The first day was concluded by a Chris, Christian, Joram, Till, and I going back to the hotel for a brief chat at the bar, followed by a quest in search for pizza. We looked up a bunch of places near the hotel and went on our way. The first we encountered was too full and the other was near a campus that was filled with students drinking booze and doing BBQ; we deemed it a bit too lively for us. The third one was inside a student dorm building, but had enough space for us to spend some hours talking and eating. The pizza tasted very differently from what I'm used to. It wasn't bad, but also not really my kind of thing.

Some more talking and a good night's rest later it was already Tuesday. Time flies when you're having a blast. We got up a tad later this time around and walked through a convenience store. I was relieved to see that just like all the stores I'm used to the layout is as confusing as possible so that you have to waste lots of time walking by everything except what you're looking for.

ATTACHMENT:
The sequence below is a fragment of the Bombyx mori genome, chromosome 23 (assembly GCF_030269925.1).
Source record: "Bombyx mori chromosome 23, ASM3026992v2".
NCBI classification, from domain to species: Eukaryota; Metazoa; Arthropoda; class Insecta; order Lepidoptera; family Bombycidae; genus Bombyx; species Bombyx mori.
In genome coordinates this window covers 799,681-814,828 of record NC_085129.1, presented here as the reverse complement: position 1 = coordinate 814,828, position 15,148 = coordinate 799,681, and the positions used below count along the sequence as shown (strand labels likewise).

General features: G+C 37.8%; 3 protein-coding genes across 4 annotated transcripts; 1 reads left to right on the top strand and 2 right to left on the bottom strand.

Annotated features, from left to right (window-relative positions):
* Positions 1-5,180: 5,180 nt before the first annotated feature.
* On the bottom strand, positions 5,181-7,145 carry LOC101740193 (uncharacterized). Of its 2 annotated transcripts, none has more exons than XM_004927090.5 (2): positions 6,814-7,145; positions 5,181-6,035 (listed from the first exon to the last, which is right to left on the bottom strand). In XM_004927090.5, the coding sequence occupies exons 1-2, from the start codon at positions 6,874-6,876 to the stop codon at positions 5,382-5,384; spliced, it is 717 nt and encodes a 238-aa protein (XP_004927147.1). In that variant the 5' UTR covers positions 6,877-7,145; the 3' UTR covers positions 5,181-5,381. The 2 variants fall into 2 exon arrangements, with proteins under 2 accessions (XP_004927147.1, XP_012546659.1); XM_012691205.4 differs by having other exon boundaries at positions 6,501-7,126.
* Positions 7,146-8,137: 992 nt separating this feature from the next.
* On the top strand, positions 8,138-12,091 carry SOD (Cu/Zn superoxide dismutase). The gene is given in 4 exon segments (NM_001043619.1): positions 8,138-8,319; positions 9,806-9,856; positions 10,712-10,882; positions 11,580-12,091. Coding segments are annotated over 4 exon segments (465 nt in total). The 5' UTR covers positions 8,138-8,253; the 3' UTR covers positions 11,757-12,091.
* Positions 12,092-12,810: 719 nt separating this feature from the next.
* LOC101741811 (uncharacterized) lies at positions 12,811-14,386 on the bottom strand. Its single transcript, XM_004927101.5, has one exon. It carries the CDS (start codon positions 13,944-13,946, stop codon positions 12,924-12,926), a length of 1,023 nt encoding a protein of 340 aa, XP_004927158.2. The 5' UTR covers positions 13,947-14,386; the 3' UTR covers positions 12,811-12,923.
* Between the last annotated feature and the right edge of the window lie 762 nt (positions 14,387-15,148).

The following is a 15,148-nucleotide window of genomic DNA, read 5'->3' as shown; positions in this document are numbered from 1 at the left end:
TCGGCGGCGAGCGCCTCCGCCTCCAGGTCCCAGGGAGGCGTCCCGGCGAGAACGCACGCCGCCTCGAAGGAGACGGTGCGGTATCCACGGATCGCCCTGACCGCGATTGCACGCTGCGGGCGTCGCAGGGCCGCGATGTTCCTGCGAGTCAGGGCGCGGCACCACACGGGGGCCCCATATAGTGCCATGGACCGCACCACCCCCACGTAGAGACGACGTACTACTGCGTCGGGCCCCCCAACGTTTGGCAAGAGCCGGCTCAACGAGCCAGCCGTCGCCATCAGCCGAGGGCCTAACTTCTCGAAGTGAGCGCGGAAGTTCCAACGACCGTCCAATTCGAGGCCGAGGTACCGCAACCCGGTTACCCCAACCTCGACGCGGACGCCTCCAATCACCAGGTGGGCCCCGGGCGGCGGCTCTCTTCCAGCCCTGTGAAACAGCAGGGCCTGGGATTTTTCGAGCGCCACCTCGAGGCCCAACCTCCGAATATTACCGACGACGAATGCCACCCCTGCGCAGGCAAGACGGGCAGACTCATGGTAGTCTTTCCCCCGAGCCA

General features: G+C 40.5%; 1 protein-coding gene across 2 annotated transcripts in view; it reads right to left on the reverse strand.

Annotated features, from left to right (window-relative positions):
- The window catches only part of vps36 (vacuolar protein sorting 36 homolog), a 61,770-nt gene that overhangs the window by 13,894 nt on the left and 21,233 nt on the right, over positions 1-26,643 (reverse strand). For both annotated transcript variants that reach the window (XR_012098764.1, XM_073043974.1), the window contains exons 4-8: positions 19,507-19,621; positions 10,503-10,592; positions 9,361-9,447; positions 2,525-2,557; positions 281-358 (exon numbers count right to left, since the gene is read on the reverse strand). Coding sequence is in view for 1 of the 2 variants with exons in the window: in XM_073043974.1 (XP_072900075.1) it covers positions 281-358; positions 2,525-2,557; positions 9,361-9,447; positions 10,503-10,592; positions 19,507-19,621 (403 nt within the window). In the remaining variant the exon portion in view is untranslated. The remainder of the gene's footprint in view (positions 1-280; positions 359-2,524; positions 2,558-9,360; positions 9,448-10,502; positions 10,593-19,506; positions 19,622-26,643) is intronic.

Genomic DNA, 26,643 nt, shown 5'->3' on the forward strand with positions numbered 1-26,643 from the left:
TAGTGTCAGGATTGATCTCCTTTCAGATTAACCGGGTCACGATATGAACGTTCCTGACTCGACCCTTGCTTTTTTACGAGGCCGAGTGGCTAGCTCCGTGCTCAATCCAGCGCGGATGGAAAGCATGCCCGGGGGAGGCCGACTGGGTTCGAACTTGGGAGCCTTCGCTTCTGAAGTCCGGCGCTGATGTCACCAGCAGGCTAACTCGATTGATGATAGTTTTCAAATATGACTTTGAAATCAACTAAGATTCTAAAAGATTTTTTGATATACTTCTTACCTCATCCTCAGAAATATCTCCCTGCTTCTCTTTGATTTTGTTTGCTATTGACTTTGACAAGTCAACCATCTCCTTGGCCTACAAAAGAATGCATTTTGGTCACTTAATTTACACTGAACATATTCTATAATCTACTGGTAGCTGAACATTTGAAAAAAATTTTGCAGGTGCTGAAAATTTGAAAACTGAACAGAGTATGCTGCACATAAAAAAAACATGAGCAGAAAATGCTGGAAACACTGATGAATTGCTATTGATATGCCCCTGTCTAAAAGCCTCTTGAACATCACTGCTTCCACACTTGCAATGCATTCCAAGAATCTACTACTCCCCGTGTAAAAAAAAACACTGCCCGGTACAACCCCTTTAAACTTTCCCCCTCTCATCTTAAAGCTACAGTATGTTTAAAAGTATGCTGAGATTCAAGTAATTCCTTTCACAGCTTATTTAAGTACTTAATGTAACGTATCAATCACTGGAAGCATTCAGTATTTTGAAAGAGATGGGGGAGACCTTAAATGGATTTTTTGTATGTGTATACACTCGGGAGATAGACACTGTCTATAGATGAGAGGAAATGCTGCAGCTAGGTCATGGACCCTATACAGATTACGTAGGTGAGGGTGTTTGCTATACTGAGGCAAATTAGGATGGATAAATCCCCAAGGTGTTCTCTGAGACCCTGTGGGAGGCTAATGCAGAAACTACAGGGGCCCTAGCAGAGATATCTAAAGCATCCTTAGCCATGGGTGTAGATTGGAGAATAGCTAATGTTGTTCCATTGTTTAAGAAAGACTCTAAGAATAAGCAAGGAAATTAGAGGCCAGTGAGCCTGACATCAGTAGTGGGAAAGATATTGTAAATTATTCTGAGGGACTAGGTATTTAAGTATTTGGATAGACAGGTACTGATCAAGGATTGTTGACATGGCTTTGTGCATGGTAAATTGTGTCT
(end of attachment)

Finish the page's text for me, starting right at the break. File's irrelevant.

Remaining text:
Since we were close on time and there was a group photo to shoot we didn't get any time to talk before the first talk. It started off with a presentation of the Julia language by Stefan Karpinski. Julia seems like a really nice replacement for Matlab and I'd very much welcome it if it got more ground that way. However, some of the points that were presented here didn't really seem to make much sense to me. One thing that was emphasised as distinguishing Julia is that number types and arithmetic aren't in the specification, but rather defined in Julia code itself. This sounds like a neat little thing to do for curiosity's sake, but I just can't see the benefit of it. Not to mention that now instead of reading some pages of a spec you have to read some pages of code with possibly arcane interconnections and optimisations going on. Whether this makes anything more clear is really dubious to me. I'm guessing that this part was mostly mentioned at all to at least bring something new to the table since it would otherwise be pretty hard to impress lispers. Another thing I was confused about is that he seemed to hint at the possibility of writing functions that get the information about the inferred type of the compiler and can use that to generate different code, which is something that I've missed in CL in places where macro functions could be further optimised with that kind of information, but the example he showed didn't seem to use that in any way or even get it at all, so I'm not sure if I didn't catch that part or what exactly is going on with that.